News Release

Box-sized sensor brings portable, noninvasive fluid monitoring to the bedside

Peer-Reviewed Publication

American Association for the Advancement of Science (AAAS)

Box-Sized Sensor Brings Portable, Noninvasive Fluid Monitoring to the Bedside (3 of 11)

image: The team developed a custom NMR sensor that consists of 180 individual magnets and a radiofrequency (RF) coil. The sensor can take the same quantitative measurements as an MRI scanner at a fraction of the time and cost. This material relates to a paper that appeared in the Jul. 24, 2019, issue of <i>Science Translational Medicine</i>, published by AAAS. The paper, by L.A. Colucci at Harvard-MIT Division of Health Sciences and Technology (HST) in Cambridge, MA; and colleagues was titled, "Fluid assessment in dialysis patients by point-of-care magnetic relaxometry." view more 

Credit: Lina A. Colucci, Andrew J. Hall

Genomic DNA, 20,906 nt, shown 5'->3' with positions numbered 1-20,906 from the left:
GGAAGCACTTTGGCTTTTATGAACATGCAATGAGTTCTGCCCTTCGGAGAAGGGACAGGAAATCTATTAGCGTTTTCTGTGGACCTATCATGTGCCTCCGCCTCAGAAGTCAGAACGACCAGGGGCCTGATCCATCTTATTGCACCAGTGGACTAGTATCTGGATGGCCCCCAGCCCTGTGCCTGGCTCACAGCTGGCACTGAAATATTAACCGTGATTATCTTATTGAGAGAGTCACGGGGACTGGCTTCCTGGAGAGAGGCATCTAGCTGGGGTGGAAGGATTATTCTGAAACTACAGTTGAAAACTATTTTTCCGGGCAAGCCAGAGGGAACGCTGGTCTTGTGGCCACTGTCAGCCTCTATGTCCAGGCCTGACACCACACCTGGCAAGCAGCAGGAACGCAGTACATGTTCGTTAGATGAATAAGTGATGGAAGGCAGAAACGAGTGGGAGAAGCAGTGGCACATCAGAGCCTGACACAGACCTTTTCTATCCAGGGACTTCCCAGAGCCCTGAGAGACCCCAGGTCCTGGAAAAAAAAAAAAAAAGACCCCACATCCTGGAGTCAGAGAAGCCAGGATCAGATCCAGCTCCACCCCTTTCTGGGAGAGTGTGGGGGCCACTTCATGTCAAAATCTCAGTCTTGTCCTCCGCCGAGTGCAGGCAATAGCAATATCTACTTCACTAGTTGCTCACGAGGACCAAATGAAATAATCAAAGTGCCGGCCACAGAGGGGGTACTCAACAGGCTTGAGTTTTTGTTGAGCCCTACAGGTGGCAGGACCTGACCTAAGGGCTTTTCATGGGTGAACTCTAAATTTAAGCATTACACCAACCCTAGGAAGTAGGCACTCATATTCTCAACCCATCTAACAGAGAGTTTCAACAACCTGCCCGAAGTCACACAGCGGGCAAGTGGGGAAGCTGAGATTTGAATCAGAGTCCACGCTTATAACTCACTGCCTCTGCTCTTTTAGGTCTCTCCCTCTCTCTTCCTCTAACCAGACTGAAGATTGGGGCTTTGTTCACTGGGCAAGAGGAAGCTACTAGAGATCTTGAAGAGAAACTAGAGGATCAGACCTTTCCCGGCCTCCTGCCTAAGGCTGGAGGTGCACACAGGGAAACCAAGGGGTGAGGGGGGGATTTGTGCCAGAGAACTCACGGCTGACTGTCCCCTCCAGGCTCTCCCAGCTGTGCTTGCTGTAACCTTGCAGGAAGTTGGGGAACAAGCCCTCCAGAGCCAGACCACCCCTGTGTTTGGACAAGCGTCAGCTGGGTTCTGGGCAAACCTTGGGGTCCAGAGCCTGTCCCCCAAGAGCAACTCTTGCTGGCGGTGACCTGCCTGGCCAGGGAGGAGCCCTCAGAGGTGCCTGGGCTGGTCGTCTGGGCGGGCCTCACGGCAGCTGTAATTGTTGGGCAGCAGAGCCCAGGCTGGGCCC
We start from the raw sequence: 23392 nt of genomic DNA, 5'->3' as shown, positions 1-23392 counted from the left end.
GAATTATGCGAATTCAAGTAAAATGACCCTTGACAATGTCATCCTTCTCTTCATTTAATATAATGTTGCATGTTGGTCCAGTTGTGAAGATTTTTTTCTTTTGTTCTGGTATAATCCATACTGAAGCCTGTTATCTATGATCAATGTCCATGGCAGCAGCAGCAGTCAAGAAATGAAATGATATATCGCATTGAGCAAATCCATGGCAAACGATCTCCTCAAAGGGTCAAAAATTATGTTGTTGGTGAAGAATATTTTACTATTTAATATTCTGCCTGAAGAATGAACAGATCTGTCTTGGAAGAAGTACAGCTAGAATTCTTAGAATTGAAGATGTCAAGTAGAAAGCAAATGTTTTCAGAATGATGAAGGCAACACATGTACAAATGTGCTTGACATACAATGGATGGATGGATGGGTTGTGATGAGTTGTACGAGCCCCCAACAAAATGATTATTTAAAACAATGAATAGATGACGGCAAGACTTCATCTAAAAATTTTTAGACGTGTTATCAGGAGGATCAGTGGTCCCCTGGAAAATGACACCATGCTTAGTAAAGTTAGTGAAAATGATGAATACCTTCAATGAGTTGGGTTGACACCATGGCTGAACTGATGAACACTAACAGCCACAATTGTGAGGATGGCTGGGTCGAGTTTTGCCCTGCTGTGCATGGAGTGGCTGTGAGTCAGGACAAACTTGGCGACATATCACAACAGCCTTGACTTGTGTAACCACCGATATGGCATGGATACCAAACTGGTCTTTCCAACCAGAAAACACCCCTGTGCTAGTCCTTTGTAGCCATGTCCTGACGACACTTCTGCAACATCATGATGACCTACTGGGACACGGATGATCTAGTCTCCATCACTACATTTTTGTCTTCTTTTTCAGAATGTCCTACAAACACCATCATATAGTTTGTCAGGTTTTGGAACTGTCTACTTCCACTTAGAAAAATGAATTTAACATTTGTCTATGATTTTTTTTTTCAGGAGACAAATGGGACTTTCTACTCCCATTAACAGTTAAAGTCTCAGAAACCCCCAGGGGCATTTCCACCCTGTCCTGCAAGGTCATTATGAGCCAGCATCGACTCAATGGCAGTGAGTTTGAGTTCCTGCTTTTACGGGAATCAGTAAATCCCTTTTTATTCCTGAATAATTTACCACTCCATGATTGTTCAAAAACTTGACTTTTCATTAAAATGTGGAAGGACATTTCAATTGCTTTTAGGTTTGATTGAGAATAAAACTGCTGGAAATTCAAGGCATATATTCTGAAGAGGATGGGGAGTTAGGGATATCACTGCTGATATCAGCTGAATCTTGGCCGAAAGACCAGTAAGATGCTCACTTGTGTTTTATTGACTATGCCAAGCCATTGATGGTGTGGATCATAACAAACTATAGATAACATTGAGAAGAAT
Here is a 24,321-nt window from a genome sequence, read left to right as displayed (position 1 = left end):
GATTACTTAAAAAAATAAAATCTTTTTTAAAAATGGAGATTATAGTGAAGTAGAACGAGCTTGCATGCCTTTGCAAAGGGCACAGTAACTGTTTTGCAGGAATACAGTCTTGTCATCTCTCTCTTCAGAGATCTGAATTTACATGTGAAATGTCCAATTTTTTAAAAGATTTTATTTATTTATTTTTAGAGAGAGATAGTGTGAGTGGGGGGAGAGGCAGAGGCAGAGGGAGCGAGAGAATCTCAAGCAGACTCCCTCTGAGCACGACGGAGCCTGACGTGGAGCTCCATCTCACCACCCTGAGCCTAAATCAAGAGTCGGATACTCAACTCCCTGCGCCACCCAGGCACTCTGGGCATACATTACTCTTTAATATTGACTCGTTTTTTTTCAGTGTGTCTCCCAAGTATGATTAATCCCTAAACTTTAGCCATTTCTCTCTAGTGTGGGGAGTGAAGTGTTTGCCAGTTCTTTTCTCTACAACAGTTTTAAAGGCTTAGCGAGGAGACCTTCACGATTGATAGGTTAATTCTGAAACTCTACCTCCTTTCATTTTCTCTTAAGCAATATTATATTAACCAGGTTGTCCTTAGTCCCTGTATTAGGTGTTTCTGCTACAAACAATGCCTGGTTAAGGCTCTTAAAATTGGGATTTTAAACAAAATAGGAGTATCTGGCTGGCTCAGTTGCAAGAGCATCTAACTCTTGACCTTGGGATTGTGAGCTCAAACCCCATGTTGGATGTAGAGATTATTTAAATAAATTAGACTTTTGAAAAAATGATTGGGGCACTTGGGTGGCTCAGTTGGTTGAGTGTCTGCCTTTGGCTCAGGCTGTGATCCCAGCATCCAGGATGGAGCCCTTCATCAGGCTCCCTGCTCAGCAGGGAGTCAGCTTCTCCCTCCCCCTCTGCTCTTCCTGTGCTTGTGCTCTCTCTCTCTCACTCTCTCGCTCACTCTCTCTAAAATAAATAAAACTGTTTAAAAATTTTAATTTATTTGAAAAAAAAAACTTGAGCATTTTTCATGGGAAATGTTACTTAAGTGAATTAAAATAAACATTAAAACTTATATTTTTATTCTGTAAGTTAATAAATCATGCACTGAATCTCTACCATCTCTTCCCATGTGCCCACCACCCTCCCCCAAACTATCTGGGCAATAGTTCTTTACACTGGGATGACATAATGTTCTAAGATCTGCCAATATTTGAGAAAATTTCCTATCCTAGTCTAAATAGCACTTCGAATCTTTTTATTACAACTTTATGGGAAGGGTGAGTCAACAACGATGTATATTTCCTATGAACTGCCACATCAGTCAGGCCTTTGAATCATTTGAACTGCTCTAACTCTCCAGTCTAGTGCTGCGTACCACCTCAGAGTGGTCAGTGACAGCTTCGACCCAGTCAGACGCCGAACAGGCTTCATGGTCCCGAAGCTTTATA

Lina Colucci and colleagues have created a portable device that within 45 seconds accurately detected excess fluid buildup in the legs of seven participants with end-stage kidney failure. Their device is based on the same technology as that of larger MRI machines, but can take measurements at a fraction of the time and cost, indicating it could help prevent complications in patients with excess fluid levels. Treating patients with fluid buildup requires striking a delicate balance; removing too little fluid leaves them at risk of hypertension and heart failure, while removing too much leads to muscle cramps and low blood pressure. Fluid buildup, which impacts over six million people in the U.S., occurs in conditions such as kidney and congestive heart failure and costs the U.S. more than $35 billion annually, but current imaging techniques such as MRI machines are expensive and can only be used in hospitals, making them impractical for routine use. Lina Colucci and colleagues created an alternative, non-imaging tool based on portable nuclear magnetic resonance (NMR) sensors, which can noninvasively assess fluids and their environment. Their platform contains a single-sided NMR sensor harboring 180 individual magnets, and was found to provide accurate measurements of leg fluid buildup when applied to seven participants with end-stage kidney disease, which were matched by results from an MRI machine and an FDA-approved device that estimates body fat and muscle mass. The authors believe their platform's portability and ease-of-use could allow clinicians to track fluid buildup at the bedside in a manner not possible with larger machines.


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